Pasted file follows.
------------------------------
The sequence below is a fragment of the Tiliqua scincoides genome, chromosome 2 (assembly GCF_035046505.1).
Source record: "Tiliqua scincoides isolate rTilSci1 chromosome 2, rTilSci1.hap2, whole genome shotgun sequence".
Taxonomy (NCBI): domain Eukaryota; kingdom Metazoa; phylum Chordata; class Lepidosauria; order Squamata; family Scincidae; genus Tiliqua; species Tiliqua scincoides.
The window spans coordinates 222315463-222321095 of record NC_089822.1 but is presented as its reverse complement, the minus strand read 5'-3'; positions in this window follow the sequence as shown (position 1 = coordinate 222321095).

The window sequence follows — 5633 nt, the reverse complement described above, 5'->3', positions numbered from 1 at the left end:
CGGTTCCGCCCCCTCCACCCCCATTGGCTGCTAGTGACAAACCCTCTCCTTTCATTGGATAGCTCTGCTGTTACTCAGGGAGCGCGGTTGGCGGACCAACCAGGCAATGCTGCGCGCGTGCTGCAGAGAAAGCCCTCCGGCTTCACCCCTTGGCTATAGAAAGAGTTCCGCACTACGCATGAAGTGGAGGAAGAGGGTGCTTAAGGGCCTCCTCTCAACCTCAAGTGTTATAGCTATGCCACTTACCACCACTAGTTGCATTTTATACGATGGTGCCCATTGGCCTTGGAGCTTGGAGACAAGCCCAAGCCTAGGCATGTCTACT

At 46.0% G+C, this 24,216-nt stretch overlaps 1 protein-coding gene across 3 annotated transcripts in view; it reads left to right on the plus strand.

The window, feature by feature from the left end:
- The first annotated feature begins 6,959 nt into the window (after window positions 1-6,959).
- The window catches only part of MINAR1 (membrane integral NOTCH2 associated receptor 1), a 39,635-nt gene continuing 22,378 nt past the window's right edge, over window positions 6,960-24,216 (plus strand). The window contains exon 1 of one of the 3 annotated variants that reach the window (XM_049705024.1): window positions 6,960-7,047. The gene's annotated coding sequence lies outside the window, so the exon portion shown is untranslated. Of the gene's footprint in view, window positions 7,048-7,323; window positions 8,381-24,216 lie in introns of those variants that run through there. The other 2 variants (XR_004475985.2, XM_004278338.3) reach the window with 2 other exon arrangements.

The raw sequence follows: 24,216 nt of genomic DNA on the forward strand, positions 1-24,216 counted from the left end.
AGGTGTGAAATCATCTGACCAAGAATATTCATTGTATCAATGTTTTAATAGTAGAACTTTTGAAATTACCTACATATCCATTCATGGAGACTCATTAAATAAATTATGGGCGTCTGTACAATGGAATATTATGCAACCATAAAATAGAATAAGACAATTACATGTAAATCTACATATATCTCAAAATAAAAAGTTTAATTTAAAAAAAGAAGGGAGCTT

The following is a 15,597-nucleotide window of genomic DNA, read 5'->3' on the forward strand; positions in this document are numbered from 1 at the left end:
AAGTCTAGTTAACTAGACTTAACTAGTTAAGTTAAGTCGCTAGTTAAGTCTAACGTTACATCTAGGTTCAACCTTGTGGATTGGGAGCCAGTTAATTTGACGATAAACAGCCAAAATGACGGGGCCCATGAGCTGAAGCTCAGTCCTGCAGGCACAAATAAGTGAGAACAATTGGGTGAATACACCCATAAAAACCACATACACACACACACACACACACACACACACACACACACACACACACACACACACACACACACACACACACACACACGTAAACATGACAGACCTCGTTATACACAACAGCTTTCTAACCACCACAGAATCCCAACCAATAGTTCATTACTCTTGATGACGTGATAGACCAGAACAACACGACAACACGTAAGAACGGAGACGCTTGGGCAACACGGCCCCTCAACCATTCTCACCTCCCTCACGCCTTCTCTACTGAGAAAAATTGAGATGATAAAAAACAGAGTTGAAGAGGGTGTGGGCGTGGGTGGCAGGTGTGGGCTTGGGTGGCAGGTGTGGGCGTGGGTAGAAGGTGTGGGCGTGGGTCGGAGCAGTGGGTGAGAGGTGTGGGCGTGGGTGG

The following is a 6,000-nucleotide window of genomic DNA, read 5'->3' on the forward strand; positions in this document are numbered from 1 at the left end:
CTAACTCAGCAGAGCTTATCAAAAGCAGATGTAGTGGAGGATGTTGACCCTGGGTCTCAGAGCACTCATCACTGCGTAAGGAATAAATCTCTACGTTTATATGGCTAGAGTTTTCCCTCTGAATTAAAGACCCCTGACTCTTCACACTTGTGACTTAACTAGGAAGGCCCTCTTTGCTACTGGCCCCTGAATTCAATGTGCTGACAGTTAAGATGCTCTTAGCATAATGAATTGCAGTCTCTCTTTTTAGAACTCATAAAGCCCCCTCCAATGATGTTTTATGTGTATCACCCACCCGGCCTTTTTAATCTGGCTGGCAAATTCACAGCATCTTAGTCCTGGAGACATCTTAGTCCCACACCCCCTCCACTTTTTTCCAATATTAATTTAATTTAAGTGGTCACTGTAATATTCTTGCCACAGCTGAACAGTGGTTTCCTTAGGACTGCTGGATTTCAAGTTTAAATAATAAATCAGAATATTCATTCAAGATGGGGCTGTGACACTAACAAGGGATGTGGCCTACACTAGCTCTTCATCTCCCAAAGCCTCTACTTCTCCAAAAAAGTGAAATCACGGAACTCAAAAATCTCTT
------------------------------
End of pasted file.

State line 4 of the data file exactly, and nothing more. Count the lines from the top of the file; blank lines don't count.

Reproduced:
The window spans coordinates 222315463-222321095 of record NC_089822.1 but is presented as its reverse complement, the minus strand read 5'-3'; positions in this window follow the sequence as shown (position 1 = coordinate 222321095).